As I was crossing the country to winter for my second time in Oregon I finally did feel some clarity about the country. One gets so worn down by the mindless support for Trump in the flyover states, but I certainly don't feel alienated from those people. I find them nice, interesting, engaging and utterly detached from the reality of life in the cosmopolitan cities. Which makes people closer to, well, life.
And of course, during my dreamy drift though the hinterlands, I form my political theories. It bothers me that the last-standing party of reason (well, it may be a stretch, but at least the Democrats make a little room for reason) feels its own need to pander to its own base. Of course I agree with positions to the extent that they are more radical and lefty than any that I hear elsewhere, but it is frustrating that the Democratic candidates are coalescing around a platform guaranteed to inflame those who continue to support Trump. That can only exacerbate the Trumpsters' sense of not being heard, and of being condescended to.
And that all just pushes the poles and worsens our sick political condition. We obviously aren't going to go from zero to single payer in a heartbeat. Look what happened to Obama, who had a ton of political capital. We won't become an instant green economy either without changes to the political process.
Why won't our party system let at least some players lay their foundation on making fundamental changes to the processes? We might even be able to agree on some of those. We can't change a thing until we get the money out of politics, and that would be plenty for a first term in office. Stake modest positions everywhere else. Why do politicians always get trapped in staking their claim to some ultimate and therefore ideological position?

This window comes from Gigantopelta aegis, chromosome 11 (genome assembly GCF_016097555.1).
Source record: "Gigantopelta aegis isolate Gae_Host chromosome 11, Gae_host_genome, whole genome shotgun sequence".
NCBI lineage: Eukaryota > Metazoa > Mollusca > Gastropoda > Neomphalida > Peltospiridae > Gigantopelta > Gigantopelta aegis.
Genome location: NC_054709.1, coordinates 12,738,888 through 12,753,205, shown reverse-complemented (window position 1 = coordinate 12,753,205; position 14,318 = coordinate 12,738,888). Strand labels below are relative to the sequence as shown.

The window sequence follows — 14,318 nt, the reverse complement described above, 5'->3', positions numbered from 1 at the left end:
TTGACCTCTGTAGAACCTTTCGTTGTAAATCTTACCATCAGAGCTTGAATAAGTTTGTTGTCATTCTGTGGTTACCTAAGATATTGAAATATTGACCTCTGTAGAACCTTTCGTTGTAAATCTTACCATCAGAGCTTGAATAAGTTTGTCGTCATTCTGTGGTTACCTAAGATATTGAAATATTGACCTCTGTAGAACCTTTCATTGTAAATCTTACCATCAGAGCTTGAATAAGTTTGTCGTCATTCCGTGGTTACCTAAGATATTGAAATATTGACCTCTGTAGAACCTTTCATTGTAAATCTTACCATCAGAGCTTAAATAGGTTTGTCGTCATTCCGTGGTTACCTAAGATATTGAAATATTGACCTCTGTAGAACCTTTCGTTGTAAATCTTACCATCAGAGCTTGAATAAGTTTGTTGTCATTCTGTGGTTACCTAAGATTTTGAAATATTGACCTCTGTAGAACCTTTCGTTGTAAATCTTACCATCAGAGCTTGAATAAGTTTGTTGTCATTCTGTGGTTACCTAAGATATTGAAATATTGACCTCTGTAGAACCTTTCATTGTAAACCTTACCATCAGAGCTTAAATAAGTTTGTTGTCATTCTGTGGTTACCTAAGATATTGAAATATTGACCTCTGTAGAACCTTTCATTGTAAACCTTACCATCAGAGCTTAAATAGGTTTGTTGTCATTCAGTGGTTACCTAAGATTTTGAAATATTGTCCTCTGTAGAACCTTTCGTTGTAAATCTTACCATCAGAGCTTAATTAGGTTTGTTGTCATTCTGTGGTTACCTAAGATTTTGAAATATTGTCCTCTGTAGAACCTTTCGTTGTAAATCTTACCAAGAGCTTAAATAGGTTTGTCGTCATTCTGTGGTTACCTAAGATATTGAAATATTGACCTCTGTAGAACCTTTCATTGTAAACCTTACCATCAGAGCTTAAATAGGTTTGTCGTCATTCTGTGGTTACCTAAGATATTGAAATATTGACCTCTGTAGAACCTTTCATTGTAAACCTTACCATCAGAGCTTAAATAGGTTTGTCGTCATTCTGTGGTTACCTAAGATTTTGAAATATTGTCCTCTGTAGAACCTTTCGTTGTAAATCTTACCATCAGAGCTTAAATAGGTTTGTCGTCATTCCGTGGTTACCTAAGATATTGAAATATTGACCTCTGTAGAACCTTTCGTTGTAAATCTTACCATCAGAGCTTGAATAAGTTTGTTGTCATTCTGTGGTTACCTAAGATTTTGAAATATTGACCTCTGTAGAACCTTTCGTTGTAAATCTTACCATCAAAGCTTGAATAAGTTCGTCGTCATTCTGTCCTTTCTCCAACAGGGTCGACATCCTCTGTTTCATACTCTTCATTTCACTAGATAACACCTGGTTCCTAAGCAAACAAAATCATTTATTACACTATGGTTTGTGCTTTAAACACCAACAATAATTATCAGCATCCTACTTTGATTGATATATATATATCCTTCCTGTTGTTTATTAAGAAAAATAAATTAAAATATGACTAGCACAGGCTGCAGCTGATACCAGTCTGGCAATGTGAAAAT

Perhaps we could even agree on gentle changes to our regulatory infrastructure. I'd start with healthcare, where we might agree that there should be a single price for insured and uninsured, no negotiation allowed for the big and money-driven health insurance companies. Then let's take the (often traumatized and sometimes unconscious) recipient of healthcare away from accountability to be an expert on the healthcare finance system. Let that be the responsibility of the providers who do it every day.
Of course we'd have to be sure that insurance will pay for any and all emergency care regardless of the venue.
In other words, why must we always allow accountability to land on the weakest and least able to handle it? The uninsured. The underemployed. The under-resourced. The only answer I can come up with is that we do it because we can. Which means we really have no heart.
We could start working on things like environmental regulation that makes sense and doesn't send in Patagonia-wearing do-gooders in to tell farmers and ranchers how to steward their resources. Whatever they're doing is nothing compared to what all we gizmo toting environmentalists do. I mean life-cycle energy and likely carbon and pollution footprint for ANY car is within a margin of error. Prius or Tesla shouldn't lend you any do-gooder glow fer chrissakes!
We have to learn how to talk again. Look, I agree with utterly everything Elizabeth Warren wants to do, but I'd like to hear her talk more about the process to bring the whole country along to her direction. She won't get there in one term, any more than Barack Obama could nudge the needle during his two.
And now we have the nightmare that Biden has been effectively removed from the race by the body slams Trump feels enabled to deliver from the corner impeachment has pushed him into. Truth, remember, has no value post-Facebook, where the manipulation of our purchasing decisions has penetrated through to the very core of our belief structures. It's all optics.
For generations we have elected "I'm not a leader, but I play one on TV" style Republicans who have mastered the arts of power concentration in the interests of the one percent (off the gullibility of the masses and their social prejudices). And we've enthusiastically rid ourselves of truth in advertising rules, protections against monopoly, and balanced objective media regulation because we think that the only measurable harm can be cost-to-consumer.
Tech has assured that we live in a world of incredibly falling prices (at the expense of atomic-grade concentration of the only capital which counts, which is intellectual capital. The rest of us are drones.)